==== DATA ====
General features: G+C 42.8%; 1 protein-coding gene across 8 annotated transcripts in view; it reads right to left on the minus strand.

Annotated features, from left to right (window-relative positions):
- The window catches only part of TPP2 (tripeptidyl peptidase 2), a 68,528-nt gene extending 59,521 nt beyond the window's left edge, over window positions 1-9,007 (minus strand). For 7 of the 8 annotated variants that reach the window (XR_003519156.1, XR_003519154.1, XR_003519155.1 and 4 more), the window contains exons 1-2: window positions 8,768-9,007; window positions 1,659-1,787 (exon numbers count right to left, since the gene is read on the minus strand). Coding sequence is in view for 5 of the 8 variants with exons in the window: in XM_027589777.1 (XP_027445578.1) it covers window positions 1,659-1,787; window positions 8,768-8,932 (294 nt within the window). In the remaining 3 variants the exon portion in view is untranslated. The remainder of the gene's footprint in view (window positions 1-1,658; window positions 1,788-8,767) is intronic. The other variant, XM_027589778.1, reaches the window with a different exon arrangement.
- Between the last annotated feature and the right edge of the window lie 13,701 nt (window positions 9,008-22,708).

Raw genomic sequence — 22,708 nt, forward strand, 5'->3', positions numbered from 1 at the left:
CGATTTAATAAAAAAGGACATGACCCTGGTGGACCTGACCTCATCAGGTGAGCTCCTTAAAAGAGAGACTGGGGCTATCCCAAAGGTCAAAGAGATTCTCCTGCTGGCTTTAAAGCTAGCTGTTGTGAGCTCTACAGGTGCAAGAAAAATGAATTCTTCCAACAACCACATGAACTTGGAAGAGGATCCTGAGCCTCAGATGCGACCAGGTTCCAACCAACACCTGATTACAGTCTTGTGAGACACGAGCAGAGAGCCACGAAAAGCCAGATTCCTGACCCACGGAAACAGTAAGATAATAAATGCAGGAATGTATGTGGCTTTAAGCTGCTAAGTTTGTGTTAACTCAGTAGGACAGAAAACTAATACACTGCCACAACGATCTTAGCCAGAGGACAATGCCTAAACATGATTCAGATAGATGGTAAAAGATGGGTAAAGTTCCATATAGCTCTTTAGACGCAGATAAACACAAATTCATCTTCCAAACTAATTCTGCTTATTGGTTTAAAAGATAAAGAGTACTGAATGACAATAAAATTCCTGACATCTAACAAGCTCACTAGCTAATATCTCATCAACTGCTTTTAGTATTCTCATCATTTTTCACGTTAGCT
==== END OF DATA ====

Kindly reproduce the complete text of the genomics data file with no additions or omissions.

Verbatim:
General features: G+C 42.8%; 1 protein-coding gene across 8 annotated transcripts in view; it reads right to left on the minus strand.

Annotated features, from left to right (window-relative positions):
- The window catches only part of TPP2 (tripeptidyl peptidase 2), a 68,528-nt gene extending 59,521 nt beyond the window's left edge, over window positions 1-9,007 (minus strand). For 7 of the 8 annotated variants that reach the window (XR_003519156.1, XR_003519154.1, XR_003519155.1 and 4 more), the window contains exons 1-2: window positions 8,768-9,007; window positions 1,659-1,787 (exon numbers count right to left, since the gene is read on the minus strand). Coding sequence is in view for 5 of the 8 variants with exons in the window: in XM_027589777.1 (XP_027445578.1) it covers window positions 1,659-1,787; window positions 8,768-8,932 (294 nt within the window). In the remaining 3 variants the exon portion in view is untranslated. The remainder of the gene's footprint in view (window positions 1-1,658; window positions 1,788-8,767) is intronic. The other variant, XM_027589778.1, reaches the window with a different exon arrangement.
- Between the last annotated feature and the right edge of the window lie 13,701 nt (window positions 9,008-22,708).

Raw genomic sequence — 22,708 nt, forward strand, 5'->3', positions numbered from 1 at the left:
CGATTTAATAAAAAAGGACATGACCCTGGTGGACCTGACCTCATCAGGTGAGCTCCTTAAAAGAGAGACTGGGGCTATCCCAAAGGTCAAAGAGATTCTCCTGCTGGCTTTAAAGCTAGCTGTTGTGAGCTCTACAGGTGCAAGAAAAATGAATTCTTCCAACAACCACATGAACTTGGAAGAGGATCCTGAGCCTCAGATGCGACCAGGTTCCAACCAACACCTGATTACAGTCTTGTGAGACACGAGCAGAGAGCCACGAAAAGCCAGATTCCTGACCCACGGAAACAGTAAGATAATAAATGCAGGAATGTATGTGGCTTTAAGCTGCTAAGTTTGTGTTAACTCAGTAGGACAGAAAACTAATACACTGCCACAACGATCTTAGCCAGAGGACAATGCCTAAACATGATTCAGATAGATGGTAAAAGATGGGTAAAGTTCCATATAGCTCTTTAGACGCAGATAAACACAAATTCATCTTCCAAACTAATTCTGCTTATTGGTTTAAAAGATAAAGAGTACTGAATGACAATAAAATTCCTGACATCTAACAAGCTCACTAGCTAATATCTCATCAACTGCTTTTAGTATTCTCATCATTTTTCACGTTAGCT